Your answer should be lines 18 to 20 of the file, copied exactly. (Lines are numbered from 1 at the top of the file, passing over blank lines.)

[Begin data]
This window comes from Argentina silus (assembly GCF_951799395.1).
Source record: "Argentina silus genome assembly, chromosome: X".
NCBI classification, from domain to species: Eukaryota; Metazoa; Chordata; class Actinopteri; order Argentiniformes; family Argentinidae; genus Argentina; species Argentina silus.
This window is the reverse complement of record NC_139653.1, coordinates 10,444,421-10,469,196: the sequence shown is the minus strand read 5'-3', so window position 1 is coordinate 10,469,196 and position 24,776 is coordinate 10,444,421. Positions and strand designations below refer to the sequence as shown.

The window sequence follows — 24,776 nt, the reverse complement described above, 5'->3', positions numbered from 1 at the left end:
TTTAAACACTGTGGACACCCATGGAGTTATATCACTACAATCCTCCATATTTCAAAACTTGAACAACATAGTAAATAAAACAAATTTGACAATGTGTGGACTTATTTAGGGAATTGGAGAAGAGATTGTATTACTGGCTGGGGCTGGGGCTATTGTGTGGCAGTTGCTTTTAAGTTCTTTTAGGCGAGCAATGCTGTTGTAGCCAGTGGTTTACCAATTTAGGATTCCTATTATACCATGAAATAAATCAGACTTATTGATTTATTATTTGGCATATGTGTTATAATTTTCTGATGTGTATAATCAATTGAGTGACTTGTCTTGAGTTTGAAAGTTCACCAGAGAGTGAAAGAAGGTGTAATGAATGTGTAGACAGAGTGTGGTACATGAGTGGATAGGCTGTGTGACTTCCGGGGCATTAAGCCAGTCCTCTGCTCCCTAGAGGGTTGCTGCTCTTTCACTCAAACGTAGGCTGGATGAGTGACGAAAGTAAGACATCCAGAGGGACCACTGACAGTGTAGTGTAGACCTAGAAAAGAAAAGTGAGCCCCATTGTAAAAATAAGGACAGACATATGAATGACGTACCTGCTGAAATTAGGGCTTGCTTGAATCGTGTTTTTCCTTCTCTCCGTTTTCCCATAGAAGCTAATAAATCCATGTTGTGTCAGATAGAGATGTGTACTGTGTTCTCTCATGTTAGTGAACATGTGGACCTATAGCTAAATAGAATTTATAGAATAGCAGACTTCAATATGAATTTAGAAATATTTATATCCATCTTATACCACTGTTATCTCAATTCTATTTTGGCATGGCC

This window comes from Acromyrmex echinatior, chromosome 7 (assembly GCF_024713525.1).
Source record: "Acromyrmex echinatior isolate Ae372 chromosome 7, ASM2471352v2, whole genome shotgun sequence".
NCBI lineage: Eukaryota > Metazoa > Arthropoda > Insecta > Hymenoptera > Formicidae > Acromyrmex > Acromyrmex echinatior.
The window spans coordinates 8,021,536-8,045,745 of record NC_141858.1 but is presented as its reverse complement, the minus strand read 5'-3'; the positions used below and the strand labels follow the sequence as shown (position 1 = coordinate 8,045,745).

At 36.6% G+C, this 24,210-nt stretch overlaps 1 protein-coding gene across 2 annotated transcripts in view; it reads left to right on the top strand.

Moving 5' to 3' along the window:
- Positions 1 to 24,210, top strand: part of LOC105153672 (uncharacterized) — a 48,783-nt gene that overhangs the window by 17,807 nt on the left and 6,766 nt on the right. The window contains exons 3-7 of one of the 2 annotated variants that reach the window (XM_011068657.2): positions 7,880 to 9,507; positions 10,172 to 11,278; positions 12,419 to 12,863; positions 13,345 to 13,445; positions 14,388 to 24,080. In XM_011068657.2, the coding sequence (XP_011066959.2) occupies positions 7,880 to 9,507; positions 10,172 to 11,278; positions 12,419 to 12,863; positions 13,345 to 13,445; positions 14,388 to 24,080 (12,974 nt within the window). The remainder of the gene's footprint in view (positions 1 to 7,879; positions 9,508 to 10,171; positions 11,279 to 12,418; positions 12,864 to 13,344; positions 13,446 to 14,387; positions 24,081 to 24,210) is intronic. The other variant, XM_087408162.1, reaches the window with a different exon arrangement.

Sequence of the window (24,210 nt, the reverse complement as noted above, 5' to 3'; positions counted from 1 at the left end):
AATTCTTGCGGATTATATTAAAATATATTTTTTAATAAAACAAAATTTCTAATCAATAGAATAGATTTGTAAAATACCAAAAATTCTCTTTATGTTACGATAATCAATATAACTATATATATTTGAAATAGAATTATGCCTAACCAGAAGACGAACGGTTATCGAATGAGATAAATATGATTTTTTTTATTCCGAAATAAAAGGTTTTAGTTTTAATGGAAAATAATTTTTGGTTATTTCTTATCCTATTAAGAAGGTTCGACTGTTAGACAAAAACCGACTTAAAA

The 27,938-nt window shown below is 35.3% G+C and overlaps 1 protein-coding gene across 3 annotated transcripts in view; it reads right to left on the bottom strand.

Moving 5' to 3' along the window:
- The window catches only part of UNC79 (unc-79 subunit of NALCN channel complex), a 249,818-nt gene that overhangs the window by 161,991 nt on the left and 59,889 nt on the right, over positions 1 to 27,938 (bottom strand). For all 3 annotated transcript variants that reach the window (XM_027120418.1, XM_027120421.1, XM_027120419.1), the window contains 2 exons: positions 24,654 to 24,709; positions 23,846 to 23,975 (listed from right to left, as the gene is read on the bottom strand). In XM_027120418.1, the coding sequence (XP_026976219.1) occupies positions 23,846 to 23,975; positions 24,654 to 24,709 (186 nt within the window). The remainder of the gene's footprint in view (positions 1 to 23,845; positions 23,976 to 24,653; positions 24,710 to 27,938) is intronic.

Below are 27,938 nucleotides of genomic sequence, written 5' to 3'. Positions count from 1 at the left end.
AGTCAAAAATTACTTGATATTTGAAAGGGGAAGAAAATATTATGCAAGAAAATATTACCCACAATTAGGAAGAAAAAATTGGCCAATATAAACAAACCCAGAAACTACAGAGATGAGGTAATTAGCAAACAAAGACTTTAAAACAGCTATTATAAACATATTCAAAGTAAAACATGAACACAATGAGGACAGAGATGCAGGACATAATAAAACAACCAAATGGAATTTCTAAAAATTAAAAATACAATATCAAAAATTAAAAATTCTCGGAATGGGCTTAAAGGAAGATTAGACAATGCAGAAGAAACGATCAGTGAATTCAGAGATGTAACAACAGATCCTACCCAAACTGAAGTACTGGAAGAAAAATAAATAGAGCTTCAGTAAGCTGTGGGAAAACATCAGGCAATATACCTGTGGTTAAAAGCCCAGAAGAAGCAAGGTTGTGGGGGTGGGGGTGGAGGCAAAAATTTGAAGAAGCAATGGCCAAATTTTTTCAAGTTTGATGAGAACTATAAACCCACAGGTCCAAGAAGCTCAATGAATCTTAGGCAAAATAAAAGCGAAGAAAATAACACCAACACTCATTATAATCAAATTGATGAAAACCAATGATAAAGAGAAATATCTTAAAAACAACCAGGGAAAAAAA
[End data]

- The window catches only part of UNC79 (unc-79 subunit of NALCN channel complex), a 249,818-nt gene that overhangs the window by 161,991 nt on the left and 59,889 nt on the right, over positions 1 to 27,938 (bottom strand). For all 3 annotated transcript variants that reach the window (XM_027120418.1, XM_027120421.1, XM_027120419.1), the window contains 2 exons: positions 24,654 to 24,709; positions 23,846 to 23,975 (listed from right to left, as the gene is read on the bottom strand). In XM_027120418.1, the coding sequence (XP_026976219.1) occupies positions 23,846 to 23,975; positions 24,654 to 24,709 (186 nt within the window). The remainder of the gene's footprint in view (positions 1 to 23,845; positions 23,976 to 24,653; positions 24,710 to 27,938) is intronic.

Below are 27,938 nucleotides of genomic sequence, written 5' to 3'. Positions count from 1 at the left end.
AGTCAAAAATTACTTGATATTTGAAAGGGGAAGAAAATATTATGCAAGAAAATATTACCCACAATTAGGAAGAAAAAATTGGCCAATATAAACAAACCCAGAAACTACAGAGATGAGGTAATTAGCAAACAAAGACTTTAAAACAGCTATTATAAACATATTCAAAGTAAAACATGAACACAATGAGGACAGAGATGCAGGACATAATAAAACAACCAAATGGAATTTCTAAAAATTAAAAATACAATATCAAAAATTAAAAATTCTCGGAATGGGCTTAAAGGAAGATTAGACAATGCAGAAGAAACGATCAGTGAATTCAGAGATGTAACAACAGATCCTACCCAAACTGAAGTACTGGAAGAAAAATAAATAGAGCTTCAGTAAGCTGTGGGAAAACATCAGGCAATATACCTGTGGTTAAAAGCCCAGAAGAAGCAAGGTTGTGGGGGTGGGGGTGGAGGCAAAAATTTGAAGAAGCAATGGCCAAATTTTTTCAAGTTTGATGAGAACTATAAACCCACAGGTCCAAGAAGCTCAATGAATCTTAGGCAAAATAAAAGCGAAGAAAATAACACCAACACTCATTATAATCAAATTGATGAAAACCAATGATAAAGAGAAATATCTTAAAAACAACCAGGGAAAAAAA